This will probably come off sounding like a review of Wonder Woman vol. 3 #1, but it’s not supposed to be. I don’t want to usurp Newsarama’s fine squad of reviewers. However, it’s not easy to talk about where the character’s been and where she seems to be headed without getting into the details of the issue, and that means talking at least a little about how well it worked. So be warned — there are SPOILERS behind the jump, and if we’re not careful, a review might break out.
Back in September, I wrote an essay for The Great Curve reacting to a rumor about Wonder Woman getting a new #1 issue. In part, I thought it would be unfortunate to “dumb down” the character’s complexities, in favor of more straightforward superheroics. I also thought killing Diana and/or replacing her with Donna Troy would be a “colossal mistake” and “a fix for something I didn’t think was broken.”
Not long afterwards, Infinite Crisis had Diana’s Golden Age ancestor encourage her to cultivate her human side. At that point I still didn’t think DC would replace Diana, mostly because I figured she would be a key part of the new Justice League. That, coupled with the solicitations which seemed to indicate a new Wonder Woman, got mashed together in my mind into a kind of Thor situation, where Diana would be melded somehow with a mortal. Looking back, something tells me I must have taken too much cold medication that day.
Here, then, is WW 3.0 #1, breathing life into the rumors I hadn’t wanted to believe, and … it’s pretty intriguing. Although Donna is Wonder Woman, nobody takes her seriously. While this is a playful approach to fans like me who think Diana should be in the suit over the long haul, it also lays the foundation for Donna to prove herself worthy, and thereby supplant her sister. I had supposed back in September that Donna could be the Themysciran ambassador and Diana could rule the Amazons full-time, but the end of Rucka’s run torpedoed that idea.
Well, half of it, at least. I did not expect Allan Heinberg and the Dodsons to put Diana back into the white spy gear, and that (along with Donna’s costume not matching the new WW duds on the cover) suggests that the arc will end with Diana’s emergence from exile, ready to take on the world again.
Still, what of Donna and her shiny new armor? (It’s a nice blend of her old Troia gear with the Wonder Woman style, but it seems very busy. Blockade Boy, any thoughts?) If/when Diana takes back the costume, I suppose Donna will likewise go back to her own super-career, assuming she’s done reviewing pre- and post-Crisis DC history.
In any event, that’s a few months down the road, and I’ve yet to discuss the larger question of the book’s tone. Although each of WW 2.0′s writers had distinct takes on the character, I didn’t think anyone had pulled everything together as well as Greg Rucka, at least before the book got mired in Infinite Crisis plotting. Rucka balanced superheroing, classical mythology, and politics pretty well, which is why I was worried a new writer might emphasize audience-friendly superheroics at the expense of the character’s other aspects.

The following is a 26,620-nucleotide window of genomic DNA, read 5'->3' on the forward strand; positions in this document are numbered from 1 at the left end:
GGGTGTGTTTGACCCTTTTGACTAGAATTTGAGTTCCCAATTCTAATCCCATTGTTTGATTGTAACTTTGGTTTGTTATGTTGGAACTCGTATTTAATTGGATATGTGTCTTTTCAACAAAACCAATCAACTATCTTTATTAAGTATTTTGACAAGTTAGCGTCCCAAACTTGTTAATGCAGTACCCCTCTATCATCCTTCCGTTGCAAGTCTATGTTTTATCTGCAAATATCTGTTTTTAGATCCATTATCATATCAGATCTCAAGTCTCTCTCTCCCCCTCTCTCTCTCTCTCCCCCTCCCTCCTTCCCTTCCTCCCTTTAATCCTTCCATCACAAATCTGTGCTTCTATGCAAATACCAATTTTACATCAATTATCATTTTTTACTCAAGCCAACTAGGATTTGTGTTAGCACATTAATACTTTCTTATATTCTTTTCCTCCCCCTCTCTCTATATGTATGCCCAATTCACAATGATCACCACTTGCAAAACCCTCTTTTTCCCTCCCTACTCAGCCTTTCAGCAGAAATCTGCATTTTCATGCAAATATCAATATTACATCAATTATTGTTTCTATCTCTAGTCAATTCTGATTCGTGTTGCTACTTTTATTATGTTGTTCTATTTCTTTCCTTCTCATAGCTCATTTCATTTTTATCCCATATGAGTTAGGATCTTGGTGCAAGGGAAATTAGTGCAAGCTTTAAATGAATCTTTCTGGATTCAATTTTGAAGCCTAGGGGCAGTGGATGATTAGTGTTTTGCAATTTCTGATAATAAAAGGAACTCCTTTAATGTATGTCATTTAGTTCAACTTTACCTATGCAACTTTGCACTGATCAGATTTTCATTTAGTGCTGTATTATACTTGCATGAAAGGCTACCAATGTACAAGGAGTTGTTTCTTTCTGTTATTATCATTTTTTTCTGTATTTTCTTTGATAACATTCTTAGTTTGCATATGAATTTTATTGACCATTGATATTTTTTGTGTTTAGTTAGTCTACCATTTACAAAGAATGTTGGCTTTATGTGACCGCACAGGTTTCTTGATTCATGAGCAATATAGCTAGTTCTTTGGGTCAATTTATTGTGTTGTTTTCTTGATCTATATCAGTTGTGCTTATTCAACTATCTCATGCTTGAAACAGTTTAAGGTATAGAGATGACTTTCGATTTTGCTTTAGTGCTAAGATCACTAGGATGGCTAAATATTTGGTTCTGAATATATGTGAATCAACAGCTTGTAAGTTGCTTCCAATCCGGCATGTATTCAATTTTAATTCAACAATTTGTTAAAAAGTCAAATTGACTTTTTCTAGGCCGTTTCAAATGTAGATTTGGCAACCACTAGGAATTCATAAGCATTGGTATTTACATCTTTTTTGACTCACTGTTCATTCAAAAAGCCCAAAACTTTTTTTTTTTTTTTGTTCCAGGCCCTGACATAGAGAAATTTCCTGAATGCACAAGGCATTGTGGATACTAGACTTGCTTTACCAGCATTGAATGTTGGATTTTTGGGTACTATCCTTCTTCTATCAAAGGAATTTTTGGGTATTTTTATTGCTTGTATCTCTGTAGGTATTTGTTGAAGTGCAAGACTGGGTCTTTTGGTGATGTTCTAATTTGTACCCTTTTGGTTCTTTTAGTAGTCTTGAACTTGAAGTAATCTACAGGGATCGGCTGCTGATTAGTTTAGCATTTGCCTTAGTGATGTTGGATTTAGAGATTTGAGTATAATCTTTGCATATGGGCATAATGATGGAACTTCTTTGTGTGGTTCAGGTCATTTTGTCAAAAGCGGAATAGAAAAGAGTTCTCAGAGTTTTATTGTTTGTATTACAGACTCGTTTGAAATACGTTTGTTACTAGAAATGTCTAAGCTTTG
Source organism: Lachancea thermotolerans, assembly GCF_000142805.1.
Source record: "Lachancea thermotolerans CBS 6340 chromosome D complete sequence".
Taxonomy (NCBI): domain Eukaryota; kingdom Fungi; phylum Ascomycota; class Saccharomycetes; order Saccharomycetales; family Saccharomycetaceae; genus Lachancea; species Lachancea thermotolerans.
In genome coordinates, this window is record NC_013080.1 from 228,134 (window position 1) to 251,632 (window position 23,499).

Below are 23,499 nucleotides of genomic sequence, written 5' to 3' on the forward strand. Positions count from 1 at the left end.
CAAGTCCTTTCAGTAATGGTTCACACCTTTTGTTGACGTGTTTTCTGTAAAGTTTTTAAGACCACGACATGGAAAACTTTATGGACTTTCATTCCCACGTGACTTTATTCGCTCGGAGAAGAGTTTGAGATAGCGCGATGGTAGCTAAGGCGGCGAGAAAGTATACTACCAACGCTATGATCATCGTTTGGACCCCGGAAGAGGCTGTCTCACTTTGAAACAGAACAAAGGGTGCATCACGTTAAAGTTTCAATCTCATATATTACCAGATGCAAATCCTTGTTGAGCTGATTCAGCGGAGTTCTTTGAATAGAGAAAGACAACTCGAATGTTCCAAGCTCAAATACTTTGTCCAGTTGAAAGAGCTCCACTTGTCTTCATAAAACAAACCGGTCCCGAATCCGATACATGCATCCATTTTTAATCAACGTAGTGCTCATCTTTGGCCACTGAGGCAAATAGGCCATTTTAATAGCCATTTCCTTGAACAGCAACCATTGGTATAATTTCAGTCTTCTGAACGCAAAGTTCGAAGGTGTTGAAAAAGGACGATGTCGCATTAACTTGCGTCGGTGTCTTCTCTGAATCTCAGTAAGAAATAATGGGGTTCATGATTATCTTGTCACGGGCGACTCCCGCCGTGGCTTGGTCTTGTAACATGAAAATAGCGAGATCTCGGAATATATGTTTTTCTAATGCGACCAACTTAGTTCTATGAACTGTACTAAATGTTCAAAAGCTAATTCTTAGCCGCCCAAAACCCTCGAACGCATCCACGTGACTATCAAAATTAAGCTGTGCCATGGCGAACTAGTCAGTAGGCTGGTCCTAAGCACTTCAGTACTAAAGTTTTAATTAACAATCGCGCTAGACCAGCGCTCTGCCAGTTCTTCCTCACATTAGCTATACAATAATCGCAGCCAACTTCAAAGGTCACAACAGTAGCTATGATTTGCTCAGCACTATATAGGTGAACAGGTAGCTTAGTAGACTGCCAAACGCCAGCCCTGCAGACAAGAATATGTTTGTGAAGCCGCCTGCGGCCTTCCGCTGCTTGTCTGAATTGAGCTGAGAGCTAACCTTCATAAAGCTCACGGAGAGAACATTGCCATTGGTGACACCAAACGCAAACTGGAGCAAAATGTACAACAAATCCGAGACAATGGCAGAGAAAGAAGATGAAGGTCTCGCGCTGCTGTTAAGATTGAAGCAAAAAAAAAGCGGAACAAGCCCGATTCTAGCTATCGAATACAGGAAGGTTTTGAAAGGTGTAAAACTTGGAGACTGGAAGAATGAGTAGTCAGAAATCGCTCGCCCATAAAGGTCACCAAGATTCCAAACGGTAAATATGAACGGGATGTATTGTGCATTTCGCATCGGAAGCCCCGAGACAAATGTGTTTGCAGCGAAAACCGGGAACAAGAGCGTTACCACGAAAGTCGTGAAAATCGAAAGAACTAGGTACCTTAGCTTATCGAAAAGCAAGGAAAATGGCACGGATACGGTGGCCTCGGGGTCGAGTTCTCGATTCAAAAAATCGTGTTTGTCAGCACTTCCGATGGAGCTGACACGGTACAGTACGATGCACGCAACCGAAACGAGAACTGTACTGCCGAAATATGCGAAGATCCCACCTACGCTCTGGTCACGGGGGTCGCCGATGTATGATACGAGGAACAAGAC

While this issue is pretty heavy on the superheroics, it also at least pays lip service to Wonder Woman’s position as an ambassador, and perhaps cheats on that a little by including spies like Nick F– I mean, Sarge Steel — and Nemesis. They’ll go well with Diana’s secret-agent gig, of course. Reminding readers that Steve Trevor is now Deputy Defense Secretary is also a good way to get Wonder Woman back into the political realm. However, the extent to which the gods and Amazons will play parts in this new series is hard to tell just from the first issue. It seems more concerned with bringing readers up to speed on Donna and Diana, and establishing the updated versions of Wonder Woman’s familiar supervillains.
In that respect, the issue keeps busy (like Donna’s costume) and works pretty hard, although the expository captions devoted to Cheetah and Giganta break up the flow of Donna’s internal monologue. Considering that they both look like Ultimate versions of the characters (especially Giganta, whose outfit must have come from the Pym Collection), it seems a little unnecessary. I do have to hand it to Heinberg and the Dodsons, though, for encapsulating Donna’s history and “Sacrifice” in exactly one panel each. Efficient!
Overall, I’m very curious to see where “Who Is Wonder Woman?” will take Donna and Diana. Based on Heinberg’s comments leading up to this issue, it sounds like he has the utmost respect for both Perez and Rucka, so I should be happy. At the risk of sounding hypocritical, I do hope the status quo is changed in a somewhat meaningful way, to justify the new #1. Otherwise, in hindsight, this will look like another Artemis or Hippolyta cycle of replacement and renewal.
Regardless, taking the issue on its own, it’s a fun (if perhaps overly ambitious) primer on Donna, Diana, and the new direction. I’m eager to see issue #2!